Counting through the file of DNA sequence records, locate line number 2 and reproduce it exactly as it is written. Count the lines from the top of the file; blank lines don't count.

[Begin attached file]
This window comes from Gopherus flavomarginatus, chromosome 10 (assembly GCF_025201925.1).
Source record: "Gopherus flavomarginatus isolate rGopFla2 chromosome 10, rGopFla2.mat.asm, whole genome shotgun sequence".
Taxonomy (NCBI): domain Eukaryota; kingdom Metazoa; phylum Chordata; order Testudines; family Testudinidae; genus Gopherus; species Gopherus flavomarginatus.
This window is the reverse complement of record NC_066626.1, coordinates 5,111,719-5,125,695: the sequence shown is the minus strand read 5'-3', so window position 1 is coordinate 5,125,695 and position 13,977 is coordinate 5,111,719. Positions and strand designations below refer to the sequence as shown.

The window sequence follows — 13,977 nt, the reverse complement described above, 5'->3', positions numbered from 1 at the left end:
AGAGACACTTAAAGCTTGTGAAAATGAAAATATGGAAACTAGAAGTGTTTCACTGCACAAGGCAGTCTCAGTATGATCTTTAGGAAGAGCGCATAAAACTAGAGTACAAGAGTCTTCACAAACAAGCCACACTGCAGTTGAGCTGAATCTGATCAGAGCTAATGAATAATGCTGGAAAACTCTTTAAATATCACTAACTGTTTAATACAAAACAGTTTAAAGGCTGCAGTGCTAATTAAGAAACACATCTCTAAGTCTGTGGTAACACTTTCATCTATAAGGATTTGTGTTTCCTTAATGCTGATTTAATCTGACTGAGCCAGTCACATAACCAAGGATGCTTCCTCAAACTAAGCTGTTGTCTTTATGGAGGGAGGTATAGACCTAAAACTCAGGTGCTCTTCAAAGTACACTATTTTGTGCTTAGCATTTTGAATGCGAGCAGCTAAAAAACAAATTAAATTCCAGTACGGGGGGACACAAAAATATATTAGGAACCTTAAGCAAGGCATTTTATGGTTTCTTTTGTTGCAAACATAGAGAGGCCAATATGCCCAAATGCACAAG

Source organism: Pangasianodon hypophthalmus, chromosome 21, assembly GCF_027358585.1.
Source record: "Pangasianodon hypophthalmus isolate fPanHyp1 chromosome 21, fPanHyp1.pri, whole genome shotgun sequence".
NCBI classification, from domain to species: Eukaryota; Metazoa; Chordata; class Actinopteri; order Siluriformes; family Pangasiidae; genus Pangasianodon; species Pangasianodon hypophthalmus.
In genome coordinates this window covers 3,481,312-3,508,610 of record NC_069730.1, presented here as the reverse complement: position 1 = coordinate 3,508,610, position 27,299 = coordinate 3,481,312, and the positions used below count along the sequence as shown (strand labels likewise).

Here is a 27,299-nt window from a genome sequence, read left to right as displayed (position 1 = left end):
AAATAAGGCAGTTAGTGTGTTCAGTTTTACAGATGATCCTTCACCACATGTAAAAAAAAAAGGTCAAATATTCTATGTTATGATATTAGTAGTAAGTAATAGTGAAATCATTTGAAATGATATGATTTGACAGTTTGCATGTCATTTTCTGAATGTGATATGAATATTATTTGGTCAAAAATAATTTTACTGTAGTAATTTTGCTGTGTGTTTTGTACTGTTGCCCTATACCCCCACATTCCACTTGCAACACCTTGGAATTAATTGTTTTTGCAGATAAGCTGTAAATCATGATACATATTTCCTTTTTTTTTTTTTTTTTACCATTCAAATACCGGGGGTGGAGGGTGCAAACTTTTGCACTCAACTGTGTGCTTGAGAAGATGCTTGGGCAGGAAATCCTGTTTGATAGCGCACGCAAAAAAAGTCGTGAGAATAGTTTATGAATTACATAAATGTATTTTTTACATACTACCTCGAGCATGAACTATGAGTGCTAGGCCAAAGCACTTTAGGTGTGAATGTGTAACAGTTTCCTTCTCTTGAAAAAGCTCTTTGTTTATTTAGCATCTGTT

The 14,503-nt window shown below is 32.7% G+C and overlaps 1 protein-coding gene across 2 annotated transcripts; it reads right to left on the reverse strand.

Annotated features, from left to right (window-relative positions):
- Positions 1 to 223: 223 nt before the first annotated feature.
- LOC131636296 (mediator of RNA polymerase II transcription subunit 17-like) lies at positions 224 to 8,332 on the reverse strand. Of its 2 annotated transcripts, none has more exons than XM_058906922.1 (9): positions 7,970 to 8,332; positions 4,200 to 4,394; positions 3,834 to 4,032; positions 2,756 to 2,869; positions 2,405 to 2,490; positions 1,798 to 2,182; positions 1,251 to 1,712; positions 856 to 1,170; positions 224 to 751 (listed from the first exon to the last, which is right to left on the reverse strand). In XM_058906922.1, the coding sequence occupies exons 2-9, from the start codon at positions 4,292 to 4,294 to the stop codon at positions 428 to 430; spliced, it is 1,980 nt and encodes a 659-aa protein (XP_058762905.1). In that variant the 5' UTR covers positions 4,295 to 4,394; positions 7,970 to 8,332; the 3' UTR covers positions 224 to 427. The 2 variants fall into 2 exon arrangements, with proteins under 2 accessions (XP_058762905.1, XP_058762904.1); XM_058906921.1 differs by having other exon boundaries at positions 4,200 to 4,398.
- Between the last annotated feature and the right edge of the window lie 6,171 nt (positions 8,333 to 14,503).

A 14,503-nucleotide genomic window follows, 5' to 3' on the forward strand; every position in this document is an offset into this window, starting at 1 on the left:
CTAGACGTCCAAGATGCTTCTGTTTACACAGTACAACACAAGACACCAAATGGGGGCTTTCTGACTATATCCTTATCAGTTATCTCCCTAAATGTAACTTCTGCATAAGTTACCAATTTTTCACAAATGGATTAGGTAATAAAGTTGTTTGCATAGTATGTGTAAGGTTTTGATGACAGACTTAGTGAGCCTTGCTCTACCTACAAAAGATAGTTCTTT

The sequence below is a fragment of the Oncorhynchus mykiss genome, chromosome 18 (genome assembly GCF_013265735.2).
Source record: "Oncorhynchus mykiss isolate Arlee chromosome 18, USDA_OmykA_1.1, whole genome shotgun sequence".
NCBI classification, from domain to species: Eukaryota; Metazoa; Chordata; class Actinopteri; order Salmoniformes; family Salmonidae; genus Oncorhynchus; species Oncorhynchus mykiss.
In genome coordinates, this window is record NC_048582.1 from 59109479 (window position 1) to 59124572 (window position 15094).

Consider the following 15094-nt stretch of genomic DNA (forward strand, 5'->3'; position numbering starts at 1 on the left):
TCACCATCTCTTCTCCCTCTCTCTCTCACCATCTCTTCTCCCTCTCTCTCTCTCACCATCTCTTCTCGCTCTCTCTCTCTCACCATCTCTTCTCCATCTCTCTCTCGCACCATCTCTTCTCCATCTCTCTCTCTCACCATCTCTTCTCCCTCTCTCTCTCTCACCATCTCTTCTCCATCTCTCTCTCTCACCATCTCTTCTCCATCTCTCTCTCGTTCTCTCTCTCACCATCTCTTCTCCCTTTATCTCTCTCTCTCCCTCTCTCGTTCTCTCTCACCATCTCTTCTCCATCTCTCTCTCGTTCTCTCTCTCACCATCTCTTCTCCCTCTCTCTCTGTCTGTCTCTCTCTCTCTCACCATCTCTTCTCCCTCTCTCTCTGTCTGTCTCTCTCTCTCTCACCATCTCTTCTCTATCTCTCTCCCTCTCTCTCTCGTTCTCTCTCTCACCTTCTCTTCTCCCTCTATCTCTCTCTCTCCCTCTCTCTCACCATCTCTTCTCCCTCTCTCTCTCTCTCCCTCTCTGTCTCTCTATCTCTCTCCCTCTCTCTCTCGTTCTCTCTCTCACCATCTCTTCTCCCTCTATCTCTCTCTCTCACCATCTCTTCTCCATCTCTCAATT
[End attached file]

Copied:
Source record: "Gopherus flavomarginatus isolate rGopFla2 chromosome 10, rGopFla2.mat.asm, whole genome shotgun sequence".